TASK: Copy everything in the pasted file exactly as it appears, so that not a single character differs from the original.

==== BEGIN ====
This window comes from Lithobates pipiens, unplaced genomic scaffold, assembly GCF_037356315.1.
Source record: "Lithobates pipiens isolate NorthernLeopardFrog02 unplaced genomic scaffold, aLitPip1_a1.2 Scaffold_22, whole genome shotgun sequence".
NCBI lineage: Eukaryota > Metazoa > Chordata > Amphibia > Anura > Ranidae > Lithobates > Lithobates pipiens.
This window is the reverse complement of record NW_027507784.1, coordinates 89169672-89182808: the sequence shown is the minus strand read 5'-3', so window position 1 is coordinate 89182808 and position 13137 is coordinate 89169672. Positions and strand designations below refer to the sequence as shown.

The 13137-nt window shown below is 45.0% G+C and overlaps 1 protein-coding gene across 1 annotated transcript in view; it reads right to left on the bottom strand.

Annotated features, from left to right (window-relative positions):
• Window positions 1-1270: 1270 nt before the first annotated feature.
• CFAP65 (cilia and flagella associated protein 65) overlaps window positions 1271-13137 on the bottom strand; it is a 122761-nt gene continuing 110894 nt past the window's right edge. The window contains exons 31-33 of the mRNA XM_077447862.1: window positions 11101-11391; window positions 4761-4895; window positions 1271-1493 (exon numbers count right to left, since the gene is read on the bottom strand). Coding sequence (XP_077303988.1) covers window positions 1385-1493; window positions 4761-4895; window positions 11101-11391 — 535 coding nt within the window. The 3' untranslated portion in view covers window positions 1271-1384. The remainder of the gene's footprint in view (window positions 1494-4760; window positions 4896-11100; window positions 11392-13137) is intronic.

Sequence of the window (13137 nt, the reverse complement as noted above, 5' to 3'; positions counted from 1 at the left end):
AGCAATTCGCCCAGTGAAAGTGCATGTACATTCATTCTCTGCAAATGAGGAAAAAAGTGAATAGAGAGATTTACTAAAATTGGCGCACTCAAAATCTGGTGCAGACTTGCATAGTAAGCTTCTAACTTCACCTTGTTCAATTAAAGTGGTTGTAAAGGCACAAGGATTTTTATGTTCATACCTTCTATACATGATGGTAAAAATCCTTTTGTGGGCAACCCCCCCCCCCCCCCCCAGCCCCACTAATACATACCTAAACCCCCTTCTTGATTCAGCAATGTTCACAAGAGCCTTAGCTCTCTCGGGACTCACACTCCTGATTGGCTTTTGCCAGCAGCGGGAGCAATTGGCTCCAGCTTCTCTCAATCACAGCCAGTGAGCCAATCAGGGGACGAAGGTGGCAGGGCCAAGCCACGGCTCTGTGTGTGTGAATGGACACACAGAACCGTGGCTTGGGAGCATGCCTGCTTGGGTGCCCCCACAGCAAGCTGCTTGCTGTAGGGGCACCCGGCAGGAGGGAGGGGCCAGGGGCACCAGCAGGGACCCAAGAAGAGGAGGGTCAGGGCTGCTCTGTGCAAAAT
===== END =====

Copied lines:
This window comes from Lithobates pipiens, unplaced genomic scaffold, assembly GCF_037356315.1.
Source record: "Lithobates pipiens isolate NorthernLeopardFrog02 unplaced genomic scaffold, aLitPip1_a1.2 Scaffold_22, whole genome shotgun sequence".
NCBI lineage: Eukaryota > Metazoa > Chordata > Amphibia > Anura > Ranidae > Lithobates > Lithobates pipiens.
This window is the reverse complement of record NW_027507784.1, coordinates 89169672-89182808: the sequence shown is the minus strand read 5'-3', so window position 1 is coordinate 89182808 and position 13137 is coordinate 89169672. Positions and strand designations below refer to the sequence as shown.

The 13137-nt window shown below is 45.0% G+C and overlaps 1 protein-coding gene across 1 annotated transcript in view; it reads right to left on the bottom strand.

Annotated features, from left to right (window-relative positions):
• Window positions 1-1270: 1270 nt before the first annotated feature.
• CFAP65 (cilia and flagella associated protein 65) overlaps window positions 1271-13137 on the bottom strand; it is a 122761-nt gene continuing 110894 nt past the window's right edge. The window contains exons 31-33 of the mRNA XM_077447862.1: window positions 11101-11391; window positions 4761-4895; window positions 1271-1493 (exon numbers count right to left, since the gene is read on the bottom strand). Coding sequence (XP_077303988.1) covers window positions 1385-1493; window positions 4761-4895; window positions 11101-11391 — 535 coding nt within the window. The 3' untranslated portion in view covers window positions 1271-1384. The remainder of the gene's footprint in view (window positions 1494-4760; window positions 4896-11100; window positions 11392-13137) is intronic.

Sequence of the window (13137 nt, the reverse complement as noted above, 5' to 3'; positions counted from 1 at the left end):
AGCAATTCGCCCAGTGAAAGTGCATGTACATTCATTCTCTGCAAATGAGGAAAAAAGTGAATAGAGAGATTTACTAAAATTGGCGCACTCAAAATCTGGTGCAGACTTGCATAGTAAGCTTCTAACTTCACCTTGTTCAATTAAAGTGGTTGTAAAGGCACAAGGATTTTTATGTTCATACCTTCTATACATGATGGTAAAAATCCTTTTGTGGGCAACCCCCCCCCCCCCCCCCAGCCCCACTAATACATACCTAAACCCCCTTCTTGATTCAGCAATGTTCACAAGAGCCTTAGCTCTCTCGGGACTCACACTCCTGATTGGCTTTTGCCAGCAGCGGGAGCAATTGGCTCCAGCTTCTCTCAATCACAGCCAGTGAGCCAATCAGGGGACGAAGGTGGCAGGGCCAAGCCACGGCTCTGTGTGTGTGAATGGACACACAGAACCGTGGCTTGGGAGCATGCCTGCTTGGGTGCCCCCACAGCAAGCTGCTTGCTGTAGGGGCACCCGGCAGGAGGGAGGGGCCAGGGGCACCAGCAGGGACCCAAGAAGAGGAGGGTCAGGGCTGCTCTGTGCAAAAT